Once Upon a Time in Buenos Aires

The Argentinian writer and theatre director Mariano Pensotti is back at the festival this year with a piece firmly anchored in his native Buenos Aires. Cineastas raises some questions about the relationship between reality and fiction through characters who are engaged in making films.

Do we put ourselves into the fictions we create or do films affect the way we construct our identities? As one of the characters mentions, about 400,000 films have been made and to watch them all would take 92 years non-stop viewing. While this might be impossible, even for the most dedicated cine-aficionado, film has obviously become one of the most forceful mediators of reality and identity across the globe; so we should take this subject seriously. Pensotti has created characters who embody these questions.

Buenos Aires itself is a city obsessed with filmmaking and with performance. Parents send small children to theatre classes; the poor scrap together money to make amateur movies in their free time, and the city itself has become a cheap location for films set in Europe due to the diversity of its architectural styles.

The city itself has become a reflection of other cities; the inhabitants perform their daily lives, always wanting to be someone else. Perhaps, this concentration of fictional realities might be more prevalent in Buenos Aires, but it is rapidly becoming a major temptation throughout the West as characters from soap operas become more real that our neighbours and video game avatars influence our sense of identity.

Pensotti has adapted cinematic techniques for the stage: split screen, montage, flashback, and a narrator’s voice over. Nonetheless, this piece is also highly theatrical. There is no technology involved; no projections of film sequences and even the voices-overs are simple—actors hand over a single microphone to one another and become the distanced commentator narrating a scene.

The actors take on multiple roles, play a diversity of characters, real (in the terms of the fiction) and fictional (in the films being made, which are equally a fiction): filmmakers, actors, assistants, kidnappers and hostage, a McDonald’s employee making a movie in his spare time. The stories are deeply entwined and the performers switch roles effortlessly without costume change. It’s really quite a tour de force in which fiction and reality converge.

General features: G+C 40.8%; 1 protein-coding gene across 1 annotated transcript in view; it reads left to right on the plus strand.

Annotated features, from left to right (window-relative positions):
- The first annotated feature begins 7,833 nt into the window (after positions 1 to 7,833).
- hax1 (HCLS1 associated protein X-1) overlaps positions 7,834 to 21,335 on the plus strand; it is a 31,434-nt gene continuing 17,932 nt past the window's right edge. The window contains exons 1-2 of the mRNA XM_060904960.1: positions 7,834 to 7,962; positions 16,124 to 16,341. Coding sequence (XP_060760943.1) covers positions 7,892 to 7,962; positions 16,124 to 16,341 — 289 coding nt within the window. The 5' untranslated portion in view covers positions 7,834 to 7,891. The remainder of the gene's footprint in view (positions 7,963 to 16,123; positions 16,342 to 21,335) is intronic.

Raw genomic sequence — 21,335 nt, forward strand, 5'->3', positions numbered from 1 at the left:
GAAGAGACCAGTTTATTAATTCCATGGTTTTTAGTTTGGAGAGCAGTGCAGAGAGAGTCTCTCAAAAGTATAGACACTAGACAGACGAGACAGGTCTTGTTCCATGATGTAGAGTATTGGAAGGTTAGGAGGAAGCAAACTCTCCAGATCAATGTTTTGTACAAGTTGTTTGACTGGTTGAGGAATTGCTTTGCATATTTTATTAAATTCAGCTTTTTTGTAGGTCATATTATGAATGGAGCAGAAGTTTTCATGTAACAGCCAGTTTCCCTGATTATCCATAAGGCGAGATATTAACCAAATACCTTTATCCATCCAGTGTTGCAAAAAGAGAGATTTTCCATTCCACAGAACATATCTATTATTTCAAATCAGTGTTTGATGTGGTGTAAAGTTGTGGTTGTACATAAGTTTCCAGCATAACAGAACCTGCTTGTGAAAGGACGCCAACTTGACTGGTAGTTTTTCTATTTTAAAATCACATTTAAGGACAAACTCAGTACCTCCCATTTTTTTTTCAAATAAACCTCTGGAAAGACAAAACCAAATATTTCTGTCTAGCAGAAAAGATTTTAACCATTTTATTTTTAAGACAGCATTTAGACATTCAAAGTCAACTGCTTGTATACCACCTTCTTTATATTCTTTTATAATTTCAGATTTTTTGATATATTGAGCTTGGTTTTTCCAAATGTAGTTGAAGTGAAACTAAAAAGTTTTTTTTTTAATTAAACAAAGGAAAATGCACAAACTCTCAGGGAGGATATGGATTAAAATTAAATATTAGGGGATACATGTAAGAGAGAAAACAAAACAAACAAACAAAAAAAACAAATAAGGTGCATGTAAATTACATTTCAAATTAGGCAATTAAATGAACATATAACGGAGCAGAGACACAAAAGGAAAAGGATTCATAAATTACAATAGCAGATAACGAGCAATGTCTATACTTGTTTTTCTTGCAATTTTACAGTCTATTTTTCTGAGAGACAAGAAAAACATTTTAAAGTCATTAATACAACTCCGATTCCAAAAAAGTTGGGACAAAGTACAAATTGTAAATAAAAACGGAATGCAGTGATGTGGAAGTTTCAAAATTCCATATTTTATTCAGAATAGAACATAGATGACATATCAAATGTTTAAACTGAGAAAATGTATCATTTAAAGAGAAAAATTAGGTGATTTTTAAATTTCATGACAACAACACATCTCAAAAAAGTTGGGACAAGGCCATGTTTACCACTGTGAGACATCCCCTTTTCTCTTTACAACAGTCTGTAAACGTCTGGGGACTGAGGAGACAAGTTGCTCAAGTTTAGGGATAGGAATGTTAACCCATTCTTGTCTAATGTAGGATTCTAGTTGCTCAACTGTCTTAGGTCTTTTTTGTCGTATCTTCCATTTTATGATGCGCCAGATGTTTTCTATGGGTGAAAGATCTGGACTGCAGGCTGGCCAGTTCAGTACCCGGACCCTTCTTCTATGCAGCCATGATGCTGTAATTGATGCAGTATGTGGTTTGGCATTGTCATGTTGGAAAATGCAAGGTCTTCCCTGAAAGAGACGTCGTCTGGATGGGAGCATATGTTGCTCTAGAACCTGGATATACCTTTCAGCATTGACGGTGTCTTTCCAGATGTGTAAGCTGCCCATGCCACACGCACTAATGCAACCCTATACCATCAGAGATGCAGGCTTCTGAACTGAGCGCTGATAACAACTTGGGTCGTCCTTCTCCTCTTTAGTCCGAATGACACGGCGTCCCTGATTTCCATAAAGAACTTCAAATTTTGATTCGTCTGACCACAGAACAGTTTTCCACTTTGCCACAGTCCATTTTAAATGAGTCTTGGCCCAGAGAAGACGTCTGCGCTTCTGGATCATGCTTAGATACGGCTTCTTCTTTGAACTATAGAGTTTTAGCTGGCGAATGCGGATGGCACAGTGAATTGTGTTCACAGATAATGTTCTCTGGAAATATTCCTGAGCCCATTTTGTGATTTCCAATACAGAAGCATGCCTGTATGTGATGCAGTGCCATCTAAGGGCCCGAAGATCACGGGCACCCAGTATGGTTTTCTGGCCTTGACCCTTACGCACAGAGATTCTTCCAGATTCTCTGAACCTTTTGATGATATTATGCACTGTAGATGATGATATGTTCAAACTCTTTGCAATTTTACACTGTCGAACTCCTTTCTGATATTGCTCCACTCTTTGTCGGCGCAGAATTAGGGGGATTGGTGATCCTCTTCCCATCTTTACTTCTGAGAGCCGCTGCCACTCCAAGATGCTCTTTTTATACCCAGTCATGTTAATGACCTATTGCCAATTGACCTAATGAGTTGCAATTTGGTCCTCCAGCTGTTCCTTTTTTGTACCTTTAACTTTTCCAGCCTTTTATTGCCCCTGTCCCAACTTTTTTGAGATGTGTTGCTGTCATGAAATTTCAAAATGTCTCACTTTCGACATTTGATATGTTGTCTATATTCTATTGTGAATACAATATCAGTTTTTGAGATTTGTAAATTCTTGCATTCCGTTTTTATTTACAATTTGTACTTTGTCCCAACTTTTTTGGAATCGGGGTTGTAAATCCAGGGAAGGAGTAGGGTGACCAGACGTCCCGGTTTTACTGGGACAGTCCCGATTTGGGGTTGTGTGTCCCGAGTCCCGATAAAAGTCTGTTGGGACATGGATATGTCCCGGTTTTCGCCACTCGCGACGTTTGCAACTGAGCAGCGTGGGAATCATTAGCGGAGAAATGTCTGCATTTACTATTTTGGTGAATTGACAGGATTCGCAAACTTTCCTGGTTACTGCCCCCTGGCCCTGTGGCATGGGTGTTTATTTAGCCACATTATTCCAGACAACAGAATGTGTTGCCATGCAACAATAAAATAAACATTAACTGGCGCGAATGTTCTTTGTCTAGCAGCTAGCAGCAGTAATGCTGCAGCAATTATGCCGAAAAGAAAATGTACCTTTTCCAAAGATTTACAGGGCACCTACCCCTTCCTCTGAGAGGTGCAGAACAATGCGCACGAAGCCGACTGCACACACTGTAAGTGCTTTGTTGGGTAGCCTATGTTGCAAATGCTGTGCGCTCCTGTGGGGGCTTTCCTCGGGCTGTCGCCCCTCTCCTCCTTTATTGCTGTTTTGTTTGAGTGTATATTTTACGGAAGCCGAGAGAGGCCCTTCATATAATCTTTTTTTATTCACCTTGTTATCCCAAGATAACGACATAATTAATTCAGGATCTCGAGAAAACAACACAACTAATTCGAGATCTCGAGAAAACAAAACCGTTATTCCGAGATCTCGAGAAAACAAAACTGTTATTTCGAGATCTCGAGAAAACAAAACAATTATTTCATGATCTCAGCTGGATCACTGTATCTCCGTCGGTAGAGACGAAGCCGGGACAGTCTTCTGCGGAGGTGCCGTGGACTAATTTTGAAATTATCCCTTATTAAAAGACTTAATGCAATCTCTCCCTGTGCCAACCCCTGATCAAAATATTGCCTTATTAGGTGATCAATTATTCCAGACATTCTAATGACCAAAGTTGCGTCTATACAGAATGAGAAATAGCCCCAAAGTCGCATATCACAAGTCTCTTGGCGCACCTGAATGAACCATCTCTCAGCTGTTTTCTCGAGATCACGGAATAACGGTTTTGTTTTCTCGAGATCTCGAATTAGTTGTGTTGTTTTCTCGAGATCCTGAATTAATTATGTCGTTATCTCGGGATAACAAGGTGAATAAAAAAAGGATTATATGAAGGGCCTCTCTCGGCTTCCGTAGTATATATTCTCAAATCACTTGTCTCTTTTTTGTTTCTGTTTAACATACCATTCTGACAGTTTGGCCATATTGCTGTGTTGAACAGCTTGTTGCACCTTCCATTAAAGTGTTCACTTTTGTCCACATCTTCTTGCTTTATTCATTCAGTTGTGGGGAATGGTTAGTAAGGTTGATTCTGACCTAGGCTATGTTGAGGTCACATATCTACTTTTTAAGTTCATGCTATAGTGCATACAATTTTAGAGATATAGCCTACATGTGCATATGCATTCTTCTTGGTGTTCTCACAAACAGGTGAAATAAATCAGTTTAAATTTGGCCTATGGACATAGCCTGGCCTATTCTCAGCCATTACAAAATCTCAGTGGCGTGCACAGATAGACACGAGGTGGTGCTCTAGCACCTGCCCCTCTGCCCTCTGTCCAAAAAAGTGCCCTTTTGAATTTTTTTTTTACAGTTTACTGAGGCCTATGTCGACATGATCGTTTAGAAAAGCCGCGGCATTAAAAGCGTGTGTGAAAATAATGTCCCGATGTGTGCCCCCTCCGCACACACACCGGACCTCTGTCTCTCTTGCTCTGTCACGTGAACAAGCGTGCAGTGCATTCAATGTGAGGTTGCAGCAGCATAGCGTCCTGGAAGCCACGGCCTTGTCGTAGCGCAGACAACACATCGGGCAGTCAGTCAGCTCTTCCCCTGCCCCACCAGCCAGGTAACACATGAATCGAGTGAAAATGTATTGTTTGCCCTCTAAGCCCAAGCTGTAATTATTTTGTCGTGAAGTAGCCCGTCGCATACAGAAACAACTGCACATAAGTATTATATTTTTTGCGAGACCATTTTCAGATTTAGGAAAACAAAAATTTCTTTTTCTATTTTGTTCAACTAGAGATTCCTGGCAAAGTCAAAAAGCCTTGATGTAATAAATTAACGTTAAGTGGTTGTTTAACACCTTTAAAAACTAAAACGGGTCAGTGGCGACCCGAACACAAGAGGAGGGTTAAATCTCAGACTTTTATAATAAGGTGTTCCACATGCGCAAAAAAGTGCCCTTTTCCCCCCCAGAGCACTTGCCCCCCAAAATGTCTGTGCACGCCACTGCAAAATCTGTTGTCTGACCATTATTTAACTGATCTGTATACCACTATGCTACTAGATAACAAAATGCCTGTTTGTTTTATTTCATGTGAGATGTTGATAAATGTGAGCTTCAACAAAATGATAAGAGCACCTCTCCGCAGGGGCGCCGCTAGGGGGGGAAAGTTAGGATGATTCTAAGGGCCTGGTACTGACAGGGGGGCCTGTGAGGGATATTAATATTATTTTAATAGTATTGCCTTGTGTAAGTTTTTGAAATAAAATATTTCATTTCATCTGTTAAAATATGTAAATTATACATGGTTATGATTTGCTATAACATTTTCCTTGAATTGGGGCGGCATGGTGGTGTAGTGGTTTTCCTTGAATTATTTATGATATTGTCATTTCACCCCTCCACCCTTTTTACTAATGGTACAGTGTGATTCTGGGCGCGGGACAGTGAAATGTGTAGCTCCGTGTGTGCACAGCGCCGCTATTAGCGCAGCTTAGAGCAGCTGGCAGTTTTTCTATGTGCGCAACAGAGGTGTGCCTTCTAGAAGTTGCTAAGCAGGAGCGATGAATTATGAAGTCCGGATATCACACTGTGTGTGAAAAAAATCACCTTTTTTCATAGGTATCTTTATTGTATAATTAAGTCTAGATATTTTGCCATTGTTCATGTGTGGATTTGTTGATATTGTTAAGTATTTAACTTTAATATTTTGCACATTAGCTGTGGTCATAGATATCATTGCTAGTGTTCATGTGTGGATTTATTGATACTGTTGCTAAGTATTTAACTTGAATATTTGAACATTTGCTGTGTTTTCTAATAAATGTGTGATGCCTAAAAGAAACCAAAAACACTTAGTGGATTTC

One of the main characters is a film director who has been told he has a terminal illness. He wonders what his 2-year-old daughter will have to remember him by and starts to change the scenario of the movie he is making to add personal memories and his own history. He becomes increasingly obsessed with capturing his own life on screen and eventually fires the actors and starts filming objects. The irony is that the producers have hired another director who is finishing off the original script and who is in the process of erasing the images of the dying director’s life.

Another character, a female documentary maker, becomes obsessed by a Russian actor and goes off to Russia to find him and her own Russian ancestry. What she takes to be the authentic village from which her family heralds, where she feels completely at home for the first time in her life, turns out to be an illusion: a film set replicating the standard clichés about the picturesque past of the Russian peasantry.

Several other stories are woven into the piece to show the duality inherent on identity in our overly mediatised world. The characters are confronted with themselves, with their fictionalised reality, with false selves, while working in an art form which attempts to preserve experience, potentially forever, long after the reality of our personal and corporeal existence is gone.

Pensotti’s work is always multi-layered, cleverly using theatrical devices in new combinations, but it remains deeply human, based on the work of actors who present us with people one could sit next to on the bus. As we engage with them, we embrace questions about the resilience of our inner self. Are we who we think we are? Is what motivates us real?